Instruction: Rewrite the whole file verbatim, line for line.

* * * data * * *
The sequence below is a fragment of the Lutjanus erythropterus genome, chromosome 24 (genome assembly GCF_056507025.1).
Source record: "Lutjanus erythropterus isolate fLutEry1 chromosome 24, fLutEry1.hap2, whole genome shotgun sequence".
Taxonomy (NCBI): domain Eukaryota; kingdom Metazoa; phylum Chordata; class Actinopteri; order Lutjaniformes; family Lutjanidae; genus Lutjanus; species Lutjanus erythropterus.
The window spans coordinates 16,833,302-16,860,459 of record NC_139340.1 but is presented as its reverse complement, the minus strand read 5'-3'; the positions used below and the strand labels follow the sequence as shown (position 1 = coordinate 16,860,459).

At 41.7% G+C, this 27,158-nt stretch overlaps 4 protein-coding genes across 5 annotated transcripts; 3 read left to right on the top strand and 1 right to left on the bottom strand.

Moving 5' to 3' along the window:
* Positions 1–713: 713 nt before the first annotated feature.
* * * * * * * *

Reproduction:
The sequence below is a fragment of the Lutjanus erythropterus genome, chromosome 24 (genome assembly GCF_056507025.1).
Source record: "Lutjanus erythropterus isolate fLutEry1 chromosome 24, fLutEry1.hap2, whole genome shotgun sequence".
Taxonomy (NCBI): domain Eukaryota; kingdom Metazoa; phylum Chordata; class Actinopteri; order Lutjaniformes; family Lutjanidae; genus Lutjanus; species Lutjanus erythropterus.
The window spans coordinates 16,833,302-16,860,459 of record NC_139340.1 but is presented as its reverse complement, the minus strand read 5'-3'; the positions used below and the strand labels follow the sequence as shown (position 1 = coordinate 16,860,459).

At 41.7% G+C, this 27,158-nt stretch overlaps 4 protein-coding genes across 5 annotated transcripts; 3 read left to right on the top strand and 1 right to left on the bottom strand.

Moving 5' to 3' along the window:
* Positions 1–713: 713 nt before the first annotated feature.